By Broderick Perkins
A condo home offers affordability you often can't find in a single-family home, but buying one demands a radically different approach to the American Dream.
"It's a lot like buying a share in a closely held, publicly-traded real estate holding company," says Frederick L. Pilot, president of the Sacramento, CA-based Common Interest Consumer Project, a non-profit education and research group.
Condominiums and townhomes typically are developed as what's called common interest developments (CIDs) -- you own everything in your unit, at least everything on your side of the walls. You are a shareholder in the remainder of the buildings, grounds and other facilities. As a shareholder, you also are a mandatory, dues-paying member of the CID's home owners association (HOA), the organization responsible for the upkeep and care of buildings and grounds.
The HOA is steered by a volunteer board of directors elected by other homeowners to manage the association and its operating budget of perhaps hundreds of thousands of dollars. The directors operate under the HOA's rules and regulations, by-laws, articles of incorporation and reams of other documents that must comply with government-imposed regulations.
To buy a condo, you must learn about the HOA's financial status, rules and regulations, you must get to know who holds the purse strings and who your neighbors will be. In many states, laws mandate CID's to disclose much of this information, but it's up to you to be sure you have ample time to check through the documents and check out the home owners.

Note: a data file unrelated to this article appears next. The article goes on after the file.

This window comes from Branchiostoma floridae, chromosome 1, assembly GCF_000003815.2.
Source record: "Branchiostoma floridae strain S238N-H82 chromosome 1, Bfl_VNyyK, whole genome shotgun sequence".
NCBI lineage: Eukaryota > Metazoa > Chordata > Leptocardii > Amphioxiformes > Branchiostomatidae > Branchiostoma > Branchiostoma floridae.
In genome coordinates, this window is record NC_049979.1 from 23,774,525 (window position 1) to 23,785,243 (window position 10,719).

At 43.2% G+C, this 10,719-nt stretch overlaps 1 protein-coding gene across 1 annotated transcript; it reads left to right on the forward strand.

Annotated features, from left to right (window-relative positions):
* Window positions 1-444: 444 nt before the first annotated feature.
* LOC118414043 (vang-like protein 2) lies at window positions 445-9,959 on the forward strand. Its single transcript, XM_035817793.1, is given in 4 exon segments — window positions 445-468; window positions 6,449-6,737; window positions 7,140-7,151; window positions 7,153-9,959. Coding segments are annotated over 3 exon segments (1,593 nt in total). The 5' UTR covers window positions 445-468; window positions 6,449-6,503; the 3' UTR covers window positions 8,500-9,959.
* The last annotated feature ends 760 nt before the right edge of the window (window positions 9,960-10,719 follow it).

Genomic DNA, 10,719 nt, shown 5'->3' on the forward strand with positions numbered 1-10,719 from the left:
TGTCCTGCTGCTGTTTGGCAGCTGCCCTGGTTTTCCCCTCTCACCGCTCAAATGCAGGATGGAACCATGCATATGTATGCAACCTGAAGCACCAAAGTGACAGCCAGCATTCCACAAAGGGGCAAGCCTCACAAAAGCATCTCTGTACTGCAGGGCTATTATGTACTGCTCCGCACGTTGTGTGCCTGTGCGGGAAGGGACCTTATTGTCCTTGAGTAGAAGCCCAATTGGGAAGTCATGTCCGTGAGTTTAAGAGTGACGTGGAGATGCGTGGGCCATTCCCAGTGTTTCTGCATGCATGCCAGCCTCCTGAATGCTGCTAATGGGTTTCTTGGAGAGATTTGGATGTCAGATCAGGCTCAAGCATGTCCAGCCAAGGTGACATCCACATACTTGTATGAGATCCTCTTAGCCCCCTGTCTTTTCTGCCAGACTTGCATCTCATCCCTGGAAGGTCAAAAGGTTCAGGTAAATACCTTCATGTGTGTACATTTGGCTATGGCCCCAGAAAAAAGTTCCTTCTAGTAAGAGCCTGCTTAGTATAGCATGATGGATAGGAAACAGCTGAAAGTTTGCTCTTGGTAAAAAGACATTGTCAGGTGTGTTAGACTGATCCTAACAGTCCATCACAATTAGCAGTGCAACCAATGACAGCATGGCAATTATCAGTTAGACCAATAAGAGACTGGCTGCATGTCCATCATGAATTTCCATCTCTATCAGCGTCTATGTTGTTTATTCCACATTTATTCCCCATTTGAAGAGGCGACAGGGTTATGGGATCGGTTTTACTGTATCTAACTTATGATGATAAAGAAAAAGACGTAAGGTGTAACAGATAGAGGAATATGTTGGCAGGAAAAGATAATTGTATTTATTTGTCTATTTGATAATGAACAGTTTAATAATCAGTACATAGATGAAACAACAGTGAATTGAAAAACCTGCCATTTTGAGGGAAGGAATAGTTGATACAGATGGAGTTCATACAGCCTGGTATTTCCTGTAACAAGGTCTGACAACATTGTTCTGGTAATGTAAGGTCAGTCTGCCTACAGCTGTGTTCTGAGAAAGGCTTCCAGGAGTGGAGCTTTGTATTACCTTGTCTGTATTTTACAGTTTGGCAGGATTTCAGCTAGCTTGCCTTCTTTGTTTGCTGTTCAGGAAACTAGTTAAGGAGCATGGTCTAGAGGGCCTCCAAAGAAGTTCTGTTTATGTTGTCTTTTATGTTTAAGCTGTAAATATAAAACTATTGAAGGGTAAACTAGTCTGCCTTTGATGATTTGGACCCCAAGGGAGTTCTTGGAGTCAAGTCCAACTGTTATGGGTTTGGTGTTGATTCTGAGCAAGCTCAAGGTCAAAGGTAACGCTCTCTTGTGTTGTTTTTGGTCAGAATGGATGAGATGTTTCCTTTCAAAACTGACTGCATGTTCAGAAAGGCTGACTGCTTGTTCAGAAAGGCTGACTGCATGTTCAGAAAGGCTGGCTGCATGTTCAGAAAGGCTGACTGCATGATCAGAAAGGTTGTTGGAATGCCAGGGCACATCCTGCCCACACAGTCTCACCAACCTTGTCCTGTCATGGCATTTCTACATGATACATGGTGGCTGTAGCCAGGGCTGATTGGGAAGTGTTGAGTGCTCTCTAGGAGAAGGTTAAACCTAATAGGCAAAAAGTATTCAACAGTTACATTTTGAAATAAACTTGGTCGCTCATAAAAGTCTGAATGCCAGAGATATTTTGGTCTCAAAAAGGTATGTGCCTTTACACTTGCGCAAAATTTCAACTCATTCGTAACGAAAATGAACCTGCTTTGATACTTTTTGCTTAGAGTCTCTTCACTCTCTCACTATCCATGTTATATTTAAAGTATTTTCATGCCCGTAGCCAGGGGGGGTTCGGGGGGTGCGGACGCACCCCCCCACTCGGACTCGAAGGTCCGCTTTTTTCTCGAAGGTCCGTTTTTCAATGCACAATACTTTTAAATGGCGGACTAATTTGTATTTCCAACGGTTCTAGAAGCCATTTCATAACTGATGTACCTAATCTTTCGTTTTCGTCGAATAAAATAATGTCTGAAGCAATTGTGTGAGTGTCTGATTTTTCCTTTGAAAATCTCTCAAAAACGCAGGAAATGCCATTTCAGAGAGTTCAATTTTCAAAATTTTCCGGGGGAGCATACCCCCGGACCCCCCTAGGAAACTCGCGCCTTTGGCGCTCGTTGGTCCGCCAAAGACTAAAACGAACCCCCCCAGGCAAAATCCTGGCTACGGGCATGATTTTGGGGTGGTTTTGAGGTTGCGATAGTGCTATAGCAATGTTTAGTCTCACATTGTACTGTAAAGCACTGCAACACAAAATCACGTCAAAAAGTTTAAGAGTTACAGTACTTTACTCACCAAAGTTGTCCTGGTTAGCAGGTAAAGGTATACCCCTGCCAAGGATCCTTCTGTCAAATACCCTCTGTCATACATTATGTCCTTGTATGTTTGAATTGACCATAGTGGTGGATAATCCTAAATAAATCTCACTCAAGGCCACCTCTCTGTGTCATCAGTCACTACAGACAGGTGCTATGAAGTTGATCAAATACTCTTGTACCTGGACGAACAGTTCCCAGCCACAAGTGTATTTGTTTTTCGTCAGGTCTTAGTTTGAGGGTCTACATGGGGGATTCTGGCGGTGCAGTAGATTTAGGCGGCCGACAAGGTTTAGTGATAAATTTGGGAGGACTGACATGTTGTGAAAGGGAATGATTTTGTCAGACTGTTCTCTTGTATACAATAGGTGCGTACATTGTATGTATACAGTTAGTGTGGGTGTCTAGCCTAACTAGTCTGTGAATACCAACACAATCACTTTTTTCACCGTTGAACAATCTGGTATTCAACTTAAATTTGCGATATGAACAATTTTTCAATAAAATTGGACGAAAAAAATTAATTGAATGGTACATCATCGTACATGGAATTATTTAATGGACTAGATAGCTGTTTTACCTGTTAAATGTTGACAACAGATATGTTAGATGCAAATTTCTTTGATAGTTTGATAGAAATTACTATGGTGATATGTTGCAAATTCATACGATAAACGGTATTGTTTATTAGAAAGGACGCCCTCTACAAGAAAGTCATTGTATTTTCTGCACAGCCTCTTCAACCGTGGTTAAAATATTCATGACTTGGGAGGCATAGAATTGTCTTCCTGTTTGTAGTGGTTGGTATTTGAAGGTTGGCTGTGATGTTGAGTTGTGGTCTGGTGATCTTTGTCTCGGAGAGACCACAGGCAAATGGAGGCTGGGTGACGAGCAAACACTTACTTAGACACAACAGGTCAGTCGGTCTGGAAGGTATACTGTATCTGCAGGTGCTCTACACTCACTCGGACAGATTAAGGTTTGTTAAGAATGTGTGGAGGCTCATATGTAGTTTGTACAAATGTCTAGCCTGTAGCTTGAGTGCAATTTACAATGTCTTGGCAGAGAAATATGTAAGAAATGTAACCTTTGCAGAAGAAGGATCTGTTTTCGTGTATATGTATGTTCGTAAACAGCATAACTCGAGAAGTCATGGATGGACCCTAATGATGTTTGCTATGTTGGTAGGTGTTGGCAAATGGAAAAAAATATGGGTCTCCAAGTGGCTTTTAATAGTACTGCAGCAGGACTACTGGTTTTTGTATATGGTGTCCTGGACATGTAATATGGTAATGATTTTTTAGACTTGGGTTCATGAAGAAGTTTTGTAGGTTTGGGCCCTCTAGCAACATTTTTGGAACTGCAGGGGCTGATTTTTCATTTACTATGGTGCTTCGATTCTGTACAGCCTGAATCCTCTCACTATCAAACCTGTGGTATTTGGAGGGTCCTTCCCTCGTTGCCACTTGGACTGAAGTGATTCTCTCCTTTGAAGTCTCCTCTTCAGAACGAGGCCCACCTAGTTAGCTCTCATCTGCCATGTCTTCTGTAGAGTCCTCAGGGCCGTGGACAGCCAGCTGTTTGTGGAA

"There is more useful information presented to the consumer on the back of a candy bar than what is presented to a consumer contemplating the purchase of a $100,000 condo," says Robert M. Nordlund, president of Association Reserves, a Calabasas, CA-based firm that studies home owner associations' reserves in 37 states.
Consider hiring a condo-savvy real estate attorney to help you decipher the documents and to look for construction defect litigation. Rampant in the condo industry, defect litigation can affect both the value of your condo and your chances of obtaining a mortgage to finance it.
Nordlund also says three key elements can give you a quick snap shot of how well a community is doing.
- Percent of units occupied by owners. If more than 70 percent of the condos are occupied by their owners, there are more association members about to be sure the association is being run properly. If more than half the units are vacant or rented, fewer residents have a vested interest in the well-being of the community.
- Percent of 90-day delinquencies. If less than five percent of the HOA's members are 90-days or more late paying their dues, that's a sign of a steady flow of cash and a well-managed budget. If more than 10 percent of the home owners are 90-days or more late paying their dues, that's a red flag that could warn of poor management and an under-funded association.
- Percent of the reserves funded. A portion of the budget called the reserve fund reveals how much cash is available for upcoming obligations. If the HOA has less than 30 percent of the reserves needed to meet those needs, it is "poor" and will be hard fought to meet its obligations without levying assessments, borrowing the money or otherwise coming up with the difference. If the HOA has more than 70 percent of its necessary reserves, it is in a relatively sound economic position to take care of itself.
"Other things being equal, or in combination with other observed characteristics of the association, these three parameters quickly and conclusively tell you who lives there, if everyone is pulling their own weight, and if the board has established a strong financial platform for the future of the association," said Nordlund.
Broderick Perkins, has been a consumer journalist for 20 years. Experienced in print, electronic, and consulting journalism, he is chief executive editor of San Jose, CA-based, DeadlineNews.Com, an editorial content and consulting firm.
© Copyright 2000 by Broderick Perkins. All Rights Reserved.